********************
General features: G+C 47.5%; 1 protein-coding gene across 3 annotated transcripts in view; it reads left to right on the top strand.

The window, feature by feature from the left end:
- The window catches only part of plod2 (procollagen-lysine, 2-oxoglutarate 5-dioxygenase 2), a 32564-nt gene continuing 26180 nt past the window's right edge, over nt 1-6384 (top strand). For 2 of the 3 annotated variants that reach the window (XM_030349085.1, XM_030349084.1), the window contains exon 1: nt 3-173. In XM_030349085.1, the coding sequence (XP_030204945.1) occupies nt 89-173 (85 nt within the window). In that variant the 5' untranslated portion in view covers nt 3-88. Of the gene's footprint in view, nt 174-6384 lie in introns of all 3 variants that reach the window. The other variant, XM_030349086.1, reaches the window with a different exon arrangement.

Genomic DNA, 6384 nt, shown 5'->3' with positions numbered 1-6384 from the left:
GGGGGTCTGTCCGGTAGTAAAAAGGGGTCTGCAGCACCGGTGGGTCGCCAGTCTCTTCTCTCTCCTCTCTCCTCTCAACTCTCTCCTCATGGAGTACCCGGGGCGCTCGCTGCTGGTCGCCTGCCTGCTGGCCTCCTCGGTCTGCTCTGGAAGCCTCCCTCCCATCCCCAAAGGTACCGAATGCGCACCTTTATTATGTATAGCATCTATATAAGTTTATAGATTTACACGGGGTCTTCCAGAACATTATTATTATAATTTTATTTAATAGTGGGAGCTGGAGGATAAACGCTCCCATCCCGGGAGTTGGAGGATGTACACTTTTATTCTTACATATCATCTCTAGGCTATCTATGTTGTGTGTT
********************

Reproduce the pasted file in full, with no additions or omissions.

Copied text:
General features: G+C 47.5%; 1 protein-coding gene across 3 annotated transcripts in view; it reads left to right on the top strand.

The window, feature by feature from the left end:
- The window catches only part of plod2 (procollagen-lysine, 2-oxoglutarate 5-dioxygenase 2), a 32564-nt gene continuing 26180 nt past the window's right edge, over nt 1-6384 (top strand). For 2 of the 3 annotated variants that reach the window (XM_030349085.1, XM_030349084.1), the window contains exon 1: nt 3-173. In XM_030349085.1, the coding sequence (XP_030204945.1) occupies nt 89-173 (85 nt within the window). In that variant the 5' untranslated portion in view covers nt 3-88. Of the gene's footprint in view, nt 174-6384 lie in introns of all 3 variants that reach the window. The other variant, XM_030349086.1, reaches the window with a different exon arrangement.

Genomic DNA, 6384 nt, shown 5'->3' with positions numbered 1-6384 from the left:
GGGGGTCTGTCCGGTAGTAAAAAGGGGTCTGCAGCACCGGTGGGTCGCCAGTCTCTTCTCTCTCCTCTCTCCTCTCAACTCTCTCCTCATGGAGTACCCGGGGCGCTCGCTGCTGGTCGCCTGCCTGCTGGCCTCCTCGGTCTGCTCTGGAAGCCTCCCTCCCATCCCCAAAGGTACCGAATGCGCACCTTTATTATGTATAGCATCTATATAAGTTTATAGATTTACACGGGGTCTTCCAGAACATTATTATTATAATTTTATTTAATAGTGGGAGCTGGAGGATAAACGCTCCCATCCCGGGAGTTGGAGGATGTACACTTTTATTCTTACATATCATCTCTAGGCTATCTATGTTGTGTGTT